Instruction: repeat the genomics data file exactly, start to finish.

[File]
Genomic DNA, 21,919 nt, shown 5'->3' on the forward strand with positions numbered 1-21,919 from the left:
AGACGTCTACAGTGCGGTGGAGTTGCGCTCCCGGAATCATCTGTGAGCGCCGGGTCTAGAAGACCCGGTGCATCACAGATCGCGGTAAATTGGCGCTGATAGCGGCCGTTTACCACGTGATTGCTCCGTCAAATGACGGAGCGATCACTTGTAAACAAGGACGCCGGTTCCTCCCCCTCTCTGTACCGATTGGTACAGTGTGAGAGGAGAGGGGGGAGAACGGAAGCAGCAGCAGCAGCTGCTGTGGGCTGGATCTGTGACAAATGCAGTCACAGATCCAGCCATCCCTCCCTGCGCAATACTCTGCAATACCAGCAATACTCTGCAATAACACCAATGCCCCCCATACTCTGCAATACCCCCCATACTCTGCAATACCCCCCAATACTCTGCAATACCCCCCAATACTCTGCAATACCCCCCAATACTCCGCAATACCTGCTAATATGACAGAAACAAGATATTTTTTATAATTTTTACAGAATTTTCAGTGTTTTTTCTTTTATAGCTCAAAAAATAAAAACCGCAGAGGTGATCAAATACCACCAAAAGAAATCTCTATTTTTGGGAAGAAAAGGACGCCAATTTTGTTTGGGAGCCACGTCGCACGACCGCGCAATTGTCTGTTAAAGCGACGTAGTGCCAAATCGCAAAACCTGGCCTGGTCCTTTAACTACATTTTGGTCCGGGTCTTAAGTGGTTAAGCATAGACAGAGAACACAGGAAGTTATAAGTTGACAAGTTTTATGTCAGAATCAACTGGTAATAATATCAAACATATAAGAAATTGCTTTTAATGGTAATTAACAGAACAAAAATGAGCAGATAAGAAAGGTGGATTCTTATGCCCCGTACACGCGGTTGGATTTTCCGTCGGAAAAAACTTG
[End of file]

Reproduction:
Genomic DNA, 21,919 nt, shown 5'->3' on the forward strand with positions numbered 1-21,919 from the left:
AGACGTCTACAGTGCGGTGGAGTTGCGCTCCCGGAATCATCTGTGAGCGCCGGGTCTAGAAGACCCGGTGCATCACAGATCGCGGTAAATTGGCGCTGATAGCGGCCGTTTACCACGTGATTGCTCCGTCAAATGACGGAGCGATCACTTGTAAACAAGGACGCCGGTTCCTCCCCCTCTCTGTACCGATTGGTACAGTGTGAGAGGAGAGGGGGGAGAACGGAAGCAGCAGCAGCAGCTGCTGTGGGCTGGATCTGTGACAAATGCAGTCACAGATCCAGCCATCCCTCCCTGCGCAATACTCTGCAATACCAGCAATACTCTGCAATAACACCAATGCCCCCCATACTCTGCAATACCCCCCATACTCTGCAATACCCCCCAATACTCTGCAATACCCCCCAATACTCTGCAATACCCCCCAATACTCCGCAATACCTGCTAATATGACAGAAACAAGATATTTTTTATAATTTTTACAGAATTTTCAGTGTTTTTTCTTTTATAGCTCAAAAAATAAAAACCGCAGAGGTGATCAAATACCACCAAAAGAAATCTCTATTTTTGGGAAGAAAAGGACGCCAATTTTGTTTGGGAGCCACGTCGCACGACCGCGCAATTGTCTGTTAAAGCGACGTAGTGCCAAATCGCAAAACCTGGCCTGGTCCTTTAACTACATTTTGGTCCGGGTCTTAAGTGGTTAAGCATAGACAGAGAACACAGGAAGTTATAAGTTGACAAGTTTTATGTCAGAATCAACTGGTAATAATATCAAACATATAAGAAATTGCTTTTAATGGTAATTAACAGAACAAAAATGAGCAGATAAGAAAGGTGGATTCTTATGCCCCGTACACGCGGTTGGATTTTCCGTCGGAAAAAACTTG